Subject: File No. S7-25-99
From: Bruce R Wagner

September 20, 2004

September 20, 2004

Jonathan G. Katz
Securities and Exchange Commission
450 5th Street, N.W.
Washington, D.C. 20549-0609

Dear Mr. Katz:

I would request the Securities and Exchange Commission withdraw or substantively amend the above-referenced proposed rule entitled Certain Broker-Dealers Deemed Not To Be Investment Advisers the Rule as proposed on November 4, 1999.

The proposed rule would permit a broker-dealer to provide investment advice to customers, regardless of the form of its compensation, provided: i the advice is provided on a non-discretionary basis ii the advice is solely incidental to the brokerage services and iii the broker-dealer discloses to its customers that their accounts are brokerage accounts.

I believe the Rule is detrimental to consumer protection by allowing broker-dealers to avoid the blanket fiduciary protections of the Investment Advisers Act of 1940 Advisers Act. The Rule permits stockbrokers to misrepresent their fundamental sales role as one of a fiduciary adviser receiving a fee for advice. Further, it places financial planners at a competitive disadvantage by allowing brokers to market similar programs under less rigorous regulatory standards for disclosure and advertising.

I do not believe the public appreciates the nuances of the Rule or understands that a brokerage account means the registered representative -- unlike a registered investment adviser -- has no blanket fiduciary duty to place the clients interests first or an affirmative obligation to disclose all material conflicts of interest. Such conflicts may include special financial awards for selling stocks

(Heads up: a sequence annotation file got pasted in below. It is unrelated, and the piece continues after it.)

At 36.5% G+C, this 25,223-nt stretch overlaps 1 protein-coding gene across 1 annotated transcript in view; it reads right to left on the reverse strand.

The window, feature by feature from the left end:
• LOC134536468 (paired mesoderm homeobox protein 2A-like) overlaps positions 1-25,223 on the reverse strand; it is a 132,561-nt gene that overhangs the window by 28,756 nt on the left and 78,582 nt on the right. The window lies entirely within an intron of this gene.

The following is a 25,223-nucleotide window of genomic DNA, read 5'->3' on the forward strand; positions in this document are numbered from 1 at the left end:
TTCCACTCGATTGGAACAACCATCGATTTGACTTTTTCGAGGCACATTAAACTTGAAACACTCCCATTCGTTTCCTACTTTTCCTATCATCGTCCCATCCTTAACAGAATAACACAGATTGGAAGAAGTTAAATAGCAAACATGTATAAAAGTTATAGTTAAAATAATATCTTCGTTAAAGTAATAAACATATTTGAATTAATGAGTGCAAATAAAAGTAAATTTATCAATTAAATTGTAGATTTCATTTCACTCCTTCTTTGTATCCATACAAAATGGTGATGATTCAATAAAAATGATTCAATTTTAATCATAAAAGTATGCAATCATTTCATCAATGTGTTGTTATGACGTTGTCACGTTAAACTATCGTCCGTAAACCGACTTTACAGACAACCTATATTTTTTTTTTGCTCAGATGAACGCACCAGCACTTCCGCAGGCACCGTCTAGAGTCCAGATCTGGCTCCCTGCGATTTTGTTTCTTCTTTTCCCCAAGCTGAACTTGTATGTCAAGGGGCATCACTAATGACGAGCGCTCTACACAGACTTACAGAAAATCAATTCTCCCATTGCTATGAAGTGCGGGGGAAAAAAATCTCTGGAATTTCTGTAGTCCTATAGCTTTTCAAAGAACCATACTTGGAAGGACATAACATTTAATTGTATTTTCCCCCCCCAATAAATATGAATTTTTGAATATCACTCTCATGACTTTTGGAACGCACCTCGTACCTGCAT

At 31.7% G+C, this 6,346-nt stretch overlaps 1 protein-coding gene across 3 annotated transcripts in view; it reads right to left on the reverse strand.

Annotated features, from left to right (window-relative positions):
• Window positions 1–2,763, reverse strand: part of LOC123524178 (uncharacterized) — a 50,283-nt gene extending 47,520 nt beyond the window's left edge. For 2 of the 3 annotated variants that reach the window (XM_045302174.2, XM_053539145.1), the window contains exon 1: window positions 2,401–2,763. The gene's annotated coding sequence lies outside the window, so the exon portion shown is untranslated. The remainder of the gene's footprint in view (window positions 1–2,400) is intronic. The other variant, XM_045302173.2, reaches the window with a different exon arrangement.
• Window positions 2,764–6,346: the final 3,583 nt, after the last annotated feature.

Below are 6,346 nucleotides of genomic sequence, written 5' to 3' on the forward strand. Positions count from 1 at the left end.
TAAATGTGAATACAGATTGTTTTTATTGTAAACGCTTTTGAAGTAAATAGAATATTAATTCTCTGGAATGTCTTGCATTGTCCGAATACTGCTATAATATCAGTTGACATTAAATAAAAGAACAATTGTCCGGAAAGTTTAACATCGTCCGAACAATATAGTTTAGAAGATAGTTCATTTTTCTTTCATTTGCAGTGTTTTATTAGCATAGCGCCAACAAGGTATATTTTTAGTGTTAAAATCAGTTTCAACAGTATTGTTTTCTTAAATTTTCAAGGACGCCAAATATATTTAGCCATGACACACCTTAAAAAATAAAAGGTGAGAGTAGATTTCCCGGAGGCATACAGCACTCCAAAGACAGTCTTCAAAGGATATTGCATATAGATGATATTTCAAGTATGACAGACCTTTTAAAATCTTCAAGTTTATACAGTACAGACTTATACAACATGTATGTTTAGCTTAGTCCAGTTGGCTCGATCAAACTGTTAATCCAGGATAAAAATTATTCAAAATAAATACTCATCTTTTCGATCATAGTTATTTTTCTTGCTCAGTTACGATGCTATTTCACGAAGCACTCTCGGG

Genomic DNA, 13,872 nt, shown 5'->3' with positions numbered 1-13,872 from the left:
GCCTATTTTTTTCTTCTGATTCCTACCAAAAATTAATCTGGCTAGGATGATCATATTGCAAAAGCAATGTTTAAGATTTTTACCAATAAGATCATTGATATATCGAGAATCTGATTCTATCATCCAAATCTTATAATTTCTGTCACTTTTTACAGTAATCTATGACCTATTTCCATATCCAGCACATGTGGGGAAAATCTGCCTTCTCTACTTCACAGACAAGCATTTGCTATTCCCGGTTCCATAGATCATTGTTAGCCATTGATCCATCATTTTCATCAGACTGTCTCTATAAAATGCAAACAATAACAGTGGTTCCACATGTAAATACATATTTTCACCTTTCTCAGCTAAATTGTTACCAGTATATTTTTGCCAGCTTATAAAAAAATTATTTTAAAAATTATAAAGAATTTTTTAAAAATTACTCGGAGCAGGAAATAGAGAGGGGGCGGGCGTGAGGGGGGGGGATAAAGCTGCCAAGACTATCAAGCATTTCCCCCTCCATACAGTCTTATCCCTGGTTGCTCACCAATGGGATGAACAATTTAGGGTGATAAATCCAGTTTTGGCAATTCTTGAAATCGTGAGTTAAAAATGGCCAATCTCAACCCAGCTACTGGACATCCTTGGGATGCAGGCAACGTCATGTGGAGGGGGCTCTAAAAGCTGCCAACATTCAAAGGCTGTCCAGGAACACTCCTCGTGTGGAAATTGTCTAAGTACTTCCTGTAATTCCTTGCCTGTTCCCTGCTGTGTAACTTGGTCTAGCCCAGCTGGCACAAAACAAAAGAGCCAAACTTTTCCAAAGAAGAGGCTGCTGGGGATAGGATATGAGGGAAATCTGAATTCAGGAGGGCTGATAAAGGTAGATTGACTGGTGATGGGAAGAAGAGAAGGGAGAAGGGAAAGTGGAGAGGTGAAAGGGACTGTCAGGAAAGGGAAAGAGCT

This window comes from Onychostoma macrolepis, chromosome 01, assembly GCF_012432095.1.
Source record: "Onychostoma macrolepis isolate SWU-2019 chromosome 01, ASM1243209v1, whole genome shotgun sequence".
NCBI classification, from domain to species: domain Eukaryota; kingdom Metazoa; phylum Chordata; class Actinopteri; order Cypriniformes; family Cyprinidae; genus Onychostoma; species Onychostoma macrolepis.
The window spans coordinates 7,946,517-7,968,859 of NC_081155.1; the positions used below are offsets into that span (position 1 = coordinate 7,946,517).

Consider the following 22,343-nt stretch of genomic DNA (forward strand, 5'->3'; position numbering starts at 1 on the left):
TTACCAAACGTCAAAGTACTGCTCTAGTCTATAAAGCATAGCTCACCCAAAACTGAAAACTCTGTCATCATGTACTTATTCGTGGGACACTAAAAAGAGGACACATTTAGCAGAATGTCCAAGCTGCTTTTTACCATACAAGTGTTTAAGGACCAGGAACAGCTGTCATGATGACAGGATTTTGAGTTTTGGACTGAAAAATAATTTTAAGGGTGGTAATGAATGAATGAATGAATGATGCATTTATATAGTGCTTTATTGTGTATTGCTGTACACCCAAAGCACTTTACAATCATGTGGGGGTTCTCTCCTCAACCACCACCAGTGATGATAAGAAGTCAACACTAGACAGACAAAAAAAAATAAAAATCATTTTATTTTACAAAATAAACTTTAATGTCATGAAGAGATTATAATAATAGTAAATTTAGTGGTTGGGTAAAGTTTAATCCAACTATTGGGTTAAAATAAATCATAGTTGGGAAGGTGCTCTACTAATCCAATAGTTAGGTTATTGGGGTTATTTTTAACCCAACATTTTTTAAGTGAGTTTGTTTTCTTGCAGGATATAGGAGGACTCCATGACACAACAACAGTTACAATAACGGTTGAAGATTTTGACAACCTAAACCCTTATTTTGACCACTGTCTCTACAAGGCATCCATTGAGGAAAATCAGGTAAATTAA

from inventory known as principal trades or from sales contests. Unlike registered representatives, advisers also must affirmatively disclose any material disciplinary history, as well as their experience and qualifications.

The Rule requires disclosure to new customers that the fee-based programs are brokerage accounts, but not of any conflicts of interest in the
broker-customer relationship. However, the Commission recently has taken aggressive action to disclose conflicts of brokerage firms in securities transactions involving mutual fund shares. Among the most significant disclosure requirements affecting retail brokerage sales are those contained in Point of Sale Disclosure. Requirements for Transactions in Certain Mutual Funds and Other Securities Release No. 33-8358. This rule proposal requires broker-dealers to disclose sales incentives for registered representatives in selling certain mutual fund shares as well as disclosure of financial remuneration from fund companies to broker-dealers in connection with shelf space for mutual fund products.

I believe that the public would be better served by requiring broker-dealers offering fee-based programs to comply with current registration requirements of the Advisers Act and thereby restoring a level playing field for disclosure of conflicts and fiduciary conduct by anyone meeting the definition of investment adviser. Anyone who is in a financial planning engagement should be required to disclose, among other things, his or her conflicts of interest and sources of compensation, and a written statement describing material agency relationships that the planner has with third parties.


Bruce R. Wagner
Independent Associate
NetWorth Inc.